Before you build a new church website
Hallelujah. Your church’s communications budget has allocated money to build a new website. Pick a font and a design, and get it done by Easter, right?!
Maybe not so fast.
To make sure your new website best represents your church and is most effective at inviting and welcoming new members into your congregation, you need to do some legwork. Before you worry about menu structure and color palettes, there is a lot more to consider.
Here are 10 tips to get you started:
1) What is the story you want to tell the world? That the finance committee is meeting at 10am? Or that you are a congregation committed to bringing the love of Christ into the world? People crave connection. They want to make a difference in the world. They want to know that they are valued and loved. Can you extend those messages through your website? Of course! But you need to make sure those messages aren’t buried under minutia. Yes, having an up-to-date calendar and a way to communicate logistical details is important. But more important are the stories that tell who you are as a congregation and the invitation to others to share in those stories.
2) Stories are meant to be shared - and social media is a great way to share stories in the digital space. In considering your website, you will also need to consider all of your social media usage. What demographic does each of your social media accounts target? How easily can social media be integrated into your new website? Will users see social media posts embedded in your website without having to “click-through” to those platforms? Does the platform allow you to embed social media in a way that enhances your static content, rather than just being offered as "ticker" across the side or bottom of the landing page.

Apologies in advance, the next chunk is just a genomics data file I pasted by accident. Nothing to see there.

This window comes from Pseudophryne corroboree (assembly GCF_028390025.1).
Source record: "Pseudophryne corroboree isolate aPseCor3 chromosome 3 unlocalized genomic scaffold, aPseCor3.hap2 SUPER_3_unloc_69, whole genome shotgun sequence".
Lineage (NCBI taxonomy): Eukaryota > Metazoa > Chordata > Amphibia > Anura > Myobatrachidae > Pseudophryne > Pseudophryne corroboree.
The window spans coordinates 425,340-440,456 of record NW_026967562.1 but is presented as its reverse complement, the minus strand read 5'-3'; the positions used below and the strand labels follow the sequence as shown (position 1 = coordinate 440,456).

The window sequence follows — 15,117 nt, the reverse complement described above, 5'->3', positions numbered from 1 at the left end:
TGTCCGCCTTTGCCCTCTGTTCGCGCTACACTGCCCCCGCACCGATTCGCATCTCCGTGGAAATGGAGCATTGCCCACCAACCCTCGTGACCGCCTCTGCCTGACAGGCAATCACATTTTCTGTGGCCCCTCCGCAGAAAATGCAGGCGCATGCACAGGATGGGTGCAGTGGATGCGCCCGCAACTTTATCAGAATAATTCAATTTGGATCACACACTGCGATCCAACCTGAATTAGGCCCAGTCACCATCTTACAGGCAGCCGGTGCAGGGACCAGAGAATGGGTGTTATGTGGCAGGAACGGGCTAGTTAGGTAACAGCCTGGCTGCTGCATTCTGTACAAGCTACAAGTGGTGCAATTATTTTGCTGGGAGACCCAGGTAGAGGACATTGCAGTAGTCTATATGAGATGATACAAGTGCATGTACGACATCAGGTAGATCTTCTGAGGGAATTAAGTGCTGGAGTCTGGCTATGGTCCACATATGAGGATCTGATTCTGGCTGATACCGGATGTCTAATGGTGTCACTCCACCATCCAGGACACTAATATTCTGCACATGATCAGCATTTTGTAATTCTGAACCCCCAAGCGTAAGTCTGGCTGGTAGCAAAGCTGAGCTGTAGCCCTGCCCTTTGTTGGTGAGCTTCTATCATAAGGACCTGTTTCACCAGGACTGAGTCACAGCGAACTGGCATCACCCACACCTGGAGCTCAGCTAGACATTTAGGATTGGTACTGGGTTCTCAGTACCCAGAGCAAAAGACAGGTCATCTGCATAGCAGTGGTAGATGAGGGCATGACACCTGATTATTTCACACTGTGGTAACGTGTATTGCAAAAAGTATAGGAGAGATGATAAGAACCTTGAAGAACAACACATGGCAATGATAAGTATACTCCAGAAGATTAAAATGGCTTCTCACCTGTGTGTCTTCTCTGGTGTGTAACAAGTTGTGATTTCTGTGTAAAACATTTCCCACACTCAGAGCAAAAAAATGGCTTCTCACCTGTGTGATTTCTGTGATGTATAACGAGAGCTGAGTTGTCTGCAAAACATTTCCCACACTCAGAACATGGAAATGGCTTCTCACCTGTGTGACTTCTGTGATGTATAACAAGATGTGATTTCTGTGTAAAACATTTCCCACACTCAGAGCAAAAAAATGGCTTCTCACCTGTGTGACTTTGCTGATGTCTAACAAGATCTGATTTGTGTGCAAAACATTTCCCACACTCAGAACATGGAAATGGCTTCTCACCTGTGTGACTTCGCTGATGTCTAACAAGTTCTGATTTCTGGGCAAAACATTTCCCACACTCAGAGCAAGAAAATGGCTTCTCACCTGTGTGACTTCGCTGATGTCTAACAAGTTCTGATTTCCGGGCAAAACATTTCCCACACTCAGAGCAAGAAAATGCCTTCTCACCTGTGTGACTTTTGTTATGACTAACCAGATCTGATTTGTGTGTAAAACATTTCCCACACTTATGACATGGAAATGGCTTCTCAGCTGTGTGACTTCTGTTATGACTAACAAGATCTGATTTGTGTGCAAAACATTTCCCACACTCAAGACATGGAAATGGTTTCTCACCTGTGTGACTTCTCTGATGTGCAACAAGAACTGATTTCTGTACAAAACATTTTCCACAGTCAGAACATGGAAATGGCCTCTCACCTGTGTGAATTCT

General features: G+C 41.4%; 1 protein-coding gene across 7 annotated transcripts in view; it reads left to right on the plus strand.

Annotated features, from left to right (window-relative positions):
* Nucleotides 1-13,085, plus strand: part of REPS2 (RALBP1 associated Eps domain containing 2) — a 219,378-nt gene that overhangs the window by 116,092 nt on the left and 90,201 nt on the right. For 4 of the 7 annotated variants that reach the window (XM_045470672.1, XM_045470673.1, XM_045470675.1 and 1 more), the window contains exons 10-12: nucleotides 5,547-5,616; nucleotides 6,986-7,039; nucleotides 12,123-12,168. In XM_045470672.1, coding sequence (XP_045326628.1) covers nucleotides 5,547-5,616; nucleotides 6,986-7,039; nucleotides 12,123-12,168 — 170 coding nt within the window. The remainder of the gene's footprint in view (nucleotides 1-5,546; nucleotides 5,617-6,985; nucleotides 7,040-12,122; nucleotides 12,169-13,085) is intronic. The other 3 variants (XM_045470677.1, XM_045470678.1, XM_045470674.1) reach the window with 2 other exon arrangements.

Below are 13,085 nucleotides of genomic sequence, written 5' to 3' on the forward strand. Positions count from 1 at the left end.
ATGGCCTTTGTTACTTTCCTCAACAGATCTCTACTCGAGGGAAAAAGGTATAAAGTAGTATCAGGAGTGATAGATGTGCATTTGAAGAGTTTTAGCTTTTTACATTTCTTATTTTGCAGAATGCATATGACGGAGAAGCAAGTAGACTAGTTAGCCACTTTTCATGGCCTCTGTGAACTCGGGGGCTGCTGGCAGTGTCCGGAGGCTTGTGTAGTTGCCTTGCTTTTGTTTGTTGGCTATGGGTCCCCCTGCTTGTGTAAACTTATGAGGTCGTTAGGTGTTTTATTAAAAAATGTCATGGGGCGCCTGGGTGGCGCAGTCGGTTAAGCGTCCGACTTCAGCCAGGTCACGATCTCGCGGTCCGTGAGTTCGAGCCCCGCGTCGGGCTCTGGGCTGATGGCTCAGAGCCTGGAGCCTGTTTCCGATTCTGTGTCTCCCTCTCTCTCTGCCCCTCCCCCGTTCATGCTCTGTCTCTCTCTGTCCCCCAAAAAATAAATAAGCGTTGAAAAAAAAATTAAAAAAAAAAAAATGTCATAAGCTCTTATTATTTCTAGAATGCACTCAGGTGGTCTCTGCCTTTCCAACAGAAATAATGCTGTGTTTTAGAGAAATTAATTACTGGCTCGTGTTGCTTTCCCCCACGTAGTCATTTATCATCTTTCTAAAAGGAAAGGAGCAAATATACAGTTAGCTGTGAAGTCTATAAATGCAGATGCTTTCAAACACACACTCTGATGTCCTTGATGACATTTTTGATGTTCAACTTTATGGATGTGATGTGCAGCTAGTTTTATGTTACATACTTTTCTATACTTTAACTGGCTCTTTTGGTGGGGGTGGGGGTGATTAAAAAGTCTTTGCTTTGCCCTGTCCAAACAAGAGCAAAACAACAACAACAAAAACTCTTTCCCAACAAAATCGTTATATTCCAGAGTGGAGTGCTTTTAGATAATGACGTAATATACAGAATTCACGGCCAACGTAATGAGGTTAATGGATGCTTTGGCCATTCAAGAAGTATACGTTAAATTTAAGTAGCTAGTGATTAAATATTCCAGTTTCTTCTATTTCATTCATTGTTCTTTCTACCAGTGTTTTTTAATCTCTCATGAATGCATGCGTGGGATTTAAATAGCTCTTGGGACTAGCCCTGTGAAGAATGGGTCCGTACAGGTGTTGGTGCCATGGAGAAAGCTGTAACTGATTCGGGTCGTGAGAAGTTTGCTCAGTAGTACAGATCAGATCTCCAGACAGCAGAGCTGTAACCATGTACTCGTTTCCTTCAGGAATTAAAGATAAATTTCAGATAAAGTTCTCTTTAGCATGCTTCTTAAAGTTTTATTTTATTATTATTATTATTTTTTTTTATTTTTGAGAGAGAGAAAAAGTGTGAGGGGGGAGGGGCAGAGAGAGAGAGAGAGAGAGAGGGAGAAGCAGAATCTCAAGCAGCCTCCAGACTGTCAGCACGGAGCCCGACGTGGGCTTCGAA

3) A picture is worth 1000 words - in fact, it’s unlikely that anyone will read anything over 1000 words (oops - always guilty of this). Begin to cultivate a photo library for your website by taking lots of high quality images - not of your building, but of your people! Show the world who you are, not the physical space where you worship. Develop a strategy and designate responsibility for photographing events at your church. Images of people, especially kids, and pets will attract interest every time! And consider - what might someone be surprised to learn about your church? In what ways does your church contradict some of the prevailing negative cultural narratives of what it means to be a Christian community. Show it!
4) Do you speak in the tongues of men or of angels? Who is the voice of your website and of your social media? In today’s world, people expect to have a voice in their communities. How will you make the transition from a leader-centric voice to one that creates a space for others to share their stories? Can your website and social media accounts encourage different voices in your congregation? Can they amplify underrepresented voices in your community? Who has a great faith story to tell? Sharing our stories as the people of God is evangelim.
5) Who is my neighbor? It’s a question from scripture and a question that bears consideration when designing your website. Considering that the vast majority of people visit a church’s website before they ever visit the church, you need to make sure that your website is predominantly “outward facing” and invitational. In other words, you are designing a website for folks you haven’t met yet, who don’t know your church, who might not know your language, or your taken-for-granted assumptions. Take a step back to consider an outsider’s point of view. Who are these people who might look at your website? What life-events might bring them to your church? What concerns about showing up on a Sunday morning might they have that your website can allay? What “insider” language should be avoided? What do you need to share with them so they feel comfortable walking in your front door?